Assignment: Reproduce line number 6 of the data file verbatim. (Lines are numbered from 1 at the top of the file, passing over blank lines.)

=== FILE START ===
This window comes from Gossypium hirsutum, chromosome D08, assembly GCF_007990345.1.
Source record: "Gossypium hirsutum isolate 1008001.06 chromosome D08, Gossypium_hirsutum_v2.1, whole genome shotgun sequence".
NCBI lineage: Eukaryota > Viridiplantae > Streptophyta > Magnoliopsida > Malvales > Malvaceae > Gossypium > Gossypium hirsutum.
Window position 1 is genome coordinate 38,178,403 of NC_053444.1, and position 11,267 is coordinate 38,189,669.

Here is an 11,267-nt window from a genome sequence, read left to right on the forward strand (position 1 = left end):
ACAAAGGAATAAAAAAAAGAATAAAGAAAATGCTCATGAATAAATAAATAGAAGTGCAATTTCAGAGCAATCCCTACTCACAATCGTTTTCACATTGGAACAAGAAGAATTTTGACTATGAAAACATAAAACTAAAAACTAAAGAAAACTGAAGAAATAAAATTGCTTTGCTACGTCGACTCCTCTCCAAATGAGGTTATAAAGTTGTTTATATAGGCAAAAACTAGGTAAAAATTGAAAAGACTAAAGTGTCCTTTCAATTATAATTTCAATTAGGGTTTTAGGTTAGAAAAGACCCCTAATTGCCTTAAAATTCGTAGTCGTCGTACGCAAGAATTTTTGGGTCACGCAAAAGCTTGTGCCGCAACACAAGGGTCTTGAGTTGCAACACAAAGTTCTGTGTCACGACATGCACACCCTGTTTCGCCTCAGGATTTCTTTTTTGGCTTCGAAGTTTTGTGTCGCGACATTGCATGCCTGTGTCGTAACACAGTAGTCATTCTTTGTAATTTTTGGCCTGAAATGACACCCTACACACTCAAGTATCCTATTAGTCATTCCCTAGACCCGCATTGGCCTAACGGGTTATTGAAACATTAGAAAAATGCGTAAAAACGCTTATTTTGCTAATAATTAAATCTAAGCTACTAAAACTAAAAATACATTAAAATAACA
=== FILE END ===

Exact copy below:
ACAAAGGAATAAAAAAAAGAATAAAGAAAATGCTCATGAATAAATAAATAGAAGTGCAATTTCAGAGCAATCCCTACTCACAATCGTTTTCACATTGGAACAAGAAGAATTTTGACTATGAAAACATAAAACTAAAAACTAAAGAAAACTGAAGAAATAAAATTGCTTTGCTACGTCGACTCCTCTCCAAATGAGGTTATAAAGTTGTTTATATAGGCAAAAACTAGGTAAAAATTGAAAAGACTAAAGTGTCCTTTCAATTATAATTTCAATTAGGGTTTTAGGTTAGAAAAGACCCCTAATTGCCTTAAAATTCGTAGTCGTCGTACGCAAGAATTTTTGGGTCACGCAAAAGCTTGTGCCGCAACACAAGGGTCTTGAGTTGCAACACAAAGTTCTGTGTCACGACATGCACACCCTGTTTCGCCTCAGGATTTCTTTTTTGGCTTCGAAGTTTTGTGTCGCGACATTGCATGCCTGTGTCGTAACACAGTAGTCATTCTTTGTAATTTTTGGCCTGAAATGACACCCTACACACTCAAGTATCCTATTAGTCATTCCCTAGACCCGCATTGGCCTAACGGGTTATTGAAACATTAGAAAAATGCGTAAAAACGCTTATTTTGCTAATAATTAAATCTAAGCTACTAAAACTAAAAATACATTAAAATAACA